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The media is doing their part: News coverage calls Kenji “dead-eyed and unemotional,” blaming him entirely for the death toll of 59 people, while Stormfront is a new media darling. Frenchie, resorting to more drug use, wants to be there for Kimiko—but his attempted kiss is unwanted, and his one-again, off-again paramour Cherie (Jordana Lajoie) points out that his “sweaty despair” isn’t exactly the most appealing thing. And sure, Frenchie might be protecting Kimiko when he stops her from attacking Stormfront later in the episode. But that kind of anger doesn’t go away, and Kimiko is not the type to let grief stand alone. She’s going to do something, and does Frenchie really want to be in her way when that happens? (I do feel like Frenchie hasn’t had much yet to do this season, and I think pining after Kimiko is not the best use of the character’s talents? But I digress.)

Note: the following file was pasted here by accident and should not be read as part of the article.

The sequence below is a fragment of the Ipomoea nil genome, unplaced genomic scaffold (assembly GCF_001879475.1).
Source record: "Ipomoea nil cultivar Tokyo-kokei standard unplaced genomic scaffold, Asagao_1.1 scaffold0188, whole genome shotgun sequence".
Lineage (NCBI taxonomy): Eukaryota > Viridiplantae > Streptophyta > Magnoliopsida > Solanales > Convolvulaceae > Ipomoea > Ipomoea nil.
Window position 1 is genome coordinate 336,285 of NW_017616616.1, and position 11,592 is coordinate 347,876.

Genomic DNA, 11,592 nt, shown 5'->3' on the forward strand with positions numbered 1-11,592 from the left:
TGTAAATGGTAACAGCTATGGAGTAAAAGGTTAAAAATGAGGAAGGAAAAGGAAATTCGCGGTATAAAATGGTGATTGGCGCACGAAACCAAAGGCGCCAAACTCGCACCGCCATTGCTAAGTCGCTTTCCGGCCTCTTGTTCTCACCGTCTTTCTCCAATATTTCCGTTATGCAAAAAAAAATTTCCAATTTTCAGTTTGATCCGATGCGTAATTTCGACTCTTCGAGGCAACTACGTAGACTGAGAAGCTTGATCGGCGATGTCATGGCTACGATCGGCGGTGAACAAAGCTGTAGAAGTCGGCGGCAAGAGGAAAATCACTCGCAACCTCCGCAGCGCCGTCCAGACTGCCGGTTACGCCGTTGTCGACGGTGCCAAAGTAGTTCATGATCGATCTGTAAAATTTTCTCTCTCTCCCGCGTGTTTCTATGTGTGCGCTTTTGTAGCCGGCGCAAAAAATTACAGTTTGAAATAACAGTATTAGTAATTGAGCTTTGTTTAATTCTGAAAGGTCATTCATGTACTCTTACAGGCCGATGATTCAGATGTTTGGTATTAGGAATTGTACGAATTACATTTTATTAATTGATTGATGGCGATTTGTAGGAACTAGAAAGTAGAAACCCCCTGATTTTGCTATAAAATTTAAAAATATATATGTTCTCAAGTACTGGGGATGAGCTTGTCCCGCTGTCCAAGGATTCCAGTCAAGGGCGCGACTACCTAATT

Does Frenchie and Kimiko being off in their own narrative silo forgive Butcher for not saying goodbye to them before embarking on his quest to save and retrieve Becca from Vought? Maybe, but if it were up to Butcher, he probably wouldn’t say goodbye to anyone. Or hello, either! Butcher just rejects all pleasantries! His farewell to MM is somewhat anticlimactic, but so is his reunion with Becca. Something about their reconciliation felt off, like it wasn’t reaching the emotional heights I expected after, what, a decade apart? I couldn’t tell if the scene was muted because we as viewers have known that Becca is alive for some hours now, or because there’s a sort of predictability to Becca’s refusal to go with Butcher. She hates Homelander, clearly, but she loves her son.